All is Full of Love, or only to some as it may seem. Opening March 8th at the Museum of Modern Art in New York is a retrospective of sorts on the career of Icelandic, New York based singer and songwriter, Bjork. Curated by Klaus Biesenbach, Director of MoMA PS1 and Chief Curator at Large at MoMA, the exhibition focuses on the last 20 years of Bjork’s career, her elaborate costumes and eclectic videos. Having mixed feelings on the show, I’ve decided to divide my thoughts into two categories; The Fan and The Art Critic. Both iterations from each of these dualities are below.

Bjork, Post, Album cover, 1995, Photograph by Stephane Sednaoui, Image courtesy of Wellhart LTD and One Little Indian

Bjork, Post, Album cover, 1995, Photograph by Stephane Sednaoui, Image courtesy of Wellhart LTD and One Little Indian

The Fan:

I remember the first time I heard Bjork’s squeaky yet melodic voice, right before her then band  The Sugarcubes (1986-1992) broke up and her solo career began. Her first album, appropriately titled Debut (1993) included songs with titles such as “Violently Happy” and “Human Behavior” and what angsty teenage girl could resist? In excerpt:

I tip-toe down to the shore
stand by the ocean
make it roar at me
and I roar back

violently happy
’cause i love you
violently happy
but you’re not here.

With deep bass drum beats mixed with catchy dance beats, Bjork emerged a star. Her songs spoke of longing, love, heartbreak, misunderstanding, all the fodder perfect for the 1990s and a grange, Post-Pop music scene. Her second solo cleverly called Post (1995) again continued a deliciously unique, and difficult to categorize sound that only she was known for. Musically she teetered between trip-hop, electronica, dance, with a big band flair. Everything about her was big except for her size. At 5′ 4″ she is small in stature but with a big energy and vision. Post was one of my favorite albums for several years. The songs seemed to reflect my life or the life I wanted. Being a late teen and then into my early twenties, songs like “Hyperballad”, “The Modern Things”, “You’ve Been Flirting Again” and “Possibly Maybe” made me inextricably giddy. From “Possibly Maybe”:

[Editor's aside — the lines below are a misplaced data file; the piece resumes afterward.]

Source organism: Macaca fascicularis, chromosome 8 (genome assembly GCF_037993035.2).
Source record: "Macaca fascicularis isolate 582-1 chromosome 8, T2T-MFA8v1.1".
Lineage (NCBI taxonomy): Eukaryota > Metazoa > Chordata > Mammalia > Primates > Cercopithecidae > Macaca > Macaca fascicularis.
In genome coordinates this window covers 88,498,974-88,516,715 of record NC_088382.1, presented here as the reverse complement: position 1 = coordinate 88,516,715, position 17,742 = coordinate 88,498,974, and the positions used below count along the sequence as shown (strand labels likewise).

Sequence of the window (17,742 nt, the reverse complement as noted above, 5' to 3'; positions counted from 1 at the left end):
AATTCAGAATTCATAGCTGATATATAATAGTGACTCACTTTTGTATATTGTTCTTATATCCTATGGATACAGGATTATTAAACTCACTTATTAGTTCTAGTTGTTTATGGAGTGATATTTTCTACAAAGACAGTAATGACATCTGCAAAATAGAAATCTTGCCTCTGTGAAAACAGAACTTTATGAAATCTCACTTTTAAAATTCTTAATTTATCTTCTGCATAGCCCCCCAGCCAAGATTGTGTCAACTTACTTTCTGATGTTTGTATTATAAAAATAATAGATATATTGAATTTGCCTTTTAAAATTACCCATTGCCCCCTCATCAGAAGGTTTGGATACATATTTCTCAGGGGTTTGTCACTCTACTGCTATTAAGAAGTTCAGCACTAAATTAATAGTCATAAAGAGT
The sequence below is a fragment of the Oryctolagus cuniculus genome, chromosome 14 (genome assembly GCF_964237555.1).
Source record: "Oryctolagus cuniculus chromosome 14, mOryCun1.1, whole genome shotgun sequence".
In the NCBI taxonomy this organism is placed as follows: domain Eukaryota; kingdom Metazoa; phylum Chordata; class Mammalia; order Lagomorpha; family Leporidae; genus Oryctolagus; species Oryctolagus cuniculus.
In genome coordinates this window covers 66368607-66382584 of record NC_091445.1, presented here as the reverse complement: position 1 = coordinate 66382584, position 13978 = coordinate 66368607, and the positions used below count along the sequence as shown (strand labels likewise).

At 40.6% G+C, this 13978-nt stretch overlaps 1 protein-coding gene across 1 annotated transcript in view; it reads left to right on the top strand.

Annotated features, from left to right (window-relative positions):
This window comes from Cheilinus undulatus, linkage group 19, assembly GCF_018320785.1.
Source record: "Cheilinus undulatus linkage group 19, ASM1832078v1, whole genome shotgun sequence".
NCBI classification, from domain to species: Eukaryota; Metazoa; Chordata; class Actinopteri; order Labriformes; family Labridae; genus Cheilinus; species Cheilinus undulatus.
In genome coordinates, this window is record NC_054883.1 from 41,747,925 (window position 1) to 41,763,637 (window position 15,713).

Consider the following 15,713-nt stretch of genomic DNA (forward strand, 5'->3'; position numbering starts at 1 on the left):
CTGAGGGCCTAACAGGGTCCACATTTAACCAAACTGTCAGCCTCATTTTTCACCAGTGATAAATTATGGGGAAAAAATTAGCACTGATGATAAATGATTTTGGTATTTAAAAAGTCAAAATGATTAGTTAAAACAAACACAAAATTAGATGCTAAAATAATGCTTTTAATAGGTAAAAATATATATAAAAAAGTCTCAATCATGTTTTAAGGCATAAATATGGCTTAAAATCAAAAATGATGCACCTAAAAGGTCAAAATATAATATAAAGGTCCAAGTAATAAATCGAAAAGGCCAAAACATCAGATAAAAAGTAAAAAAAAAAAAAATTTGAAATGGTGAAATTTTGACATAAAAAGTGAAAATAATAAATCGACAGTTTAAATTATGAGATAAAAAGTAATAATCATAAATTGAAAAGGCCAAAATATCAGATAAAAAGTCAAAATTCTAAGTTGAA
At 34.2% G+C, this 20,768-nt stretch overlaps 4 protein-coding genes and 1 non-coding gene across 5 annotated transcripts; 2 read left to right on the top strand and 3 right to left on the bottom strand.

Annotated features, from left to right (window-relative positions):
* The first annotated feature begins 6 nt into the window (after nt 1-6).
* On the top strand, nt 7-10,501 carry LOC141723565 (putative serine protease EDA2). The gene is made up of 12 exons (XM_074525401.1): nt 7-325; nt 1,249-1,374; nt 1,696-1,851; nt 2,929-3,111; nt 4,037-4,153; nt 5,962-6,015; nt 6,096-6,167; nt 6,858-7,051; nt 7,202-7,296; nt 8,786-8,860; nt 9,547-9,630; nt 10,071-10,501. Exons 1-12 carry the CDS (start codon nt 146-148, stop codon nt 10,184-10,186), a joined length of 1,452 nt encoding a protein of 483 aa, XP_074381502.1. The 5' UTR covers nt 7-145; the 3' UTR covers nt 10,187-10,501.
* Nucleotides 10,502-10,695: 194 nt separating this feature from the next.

How can you offer me love like that?
My heart’s burned
How can you offer me love like that?
I’m exhausted
Leave me alone
Possibly maybe,
possibly maybe,
possibly maybe.

Since we broke up
I’m using lipstick again
I suck my tongue
In remembrance of you.

Her poetic nature oozed through her lyrics, giving life to emotional content that we all carry close to our hearts. She dealt with beginnings and endings, in a lyrical way that was at times violent but graceful.  The stretch of her career was only just in its embryonic stages and following Post, was Homogenic (1997), Vespertine (2001), Medulla (2004), Volta (2007), Biophilia (2011) and the soon to be released Vulnicura (2015).  From the viewpoint of a fan, the exhibition at MoMA dutifully presents artifacts from her career; mosaics, colorful and unique. Each item of clothing, including a pair of deliriously clunky red platforms she wore in the “Hyperballad” video designed by Walter van Beirendonck, speaks to a specific generation and moment of time. An audio accompanies part of the exhibition, vocals fed through a hand-held iPod that register according to the room the visitor happens to be in. Technologically, the sound is relevant when looking and the sync of her music with the visual of the items present is important to the experience. The show requires patience but many fans who worship these objects, this time, the music and mind of this performer will oblige and surrender to the audio prompts. At nearly fifty years old, Bjork is a force to be reckoned with.

Bjork, Still from Black Lake commissioned by the Museum of Modern Art, New York, directed by Andrew Thomas Huang, Courtesy of Wellhart and One Little Indian, 2015

Bjork, Still from Black Lake commissioned by the Museum of Modern Art, New York, directed by Andrew Thomas Huang, Courtesy of Wellhart and One Little Indian, 2015

The Art Critic: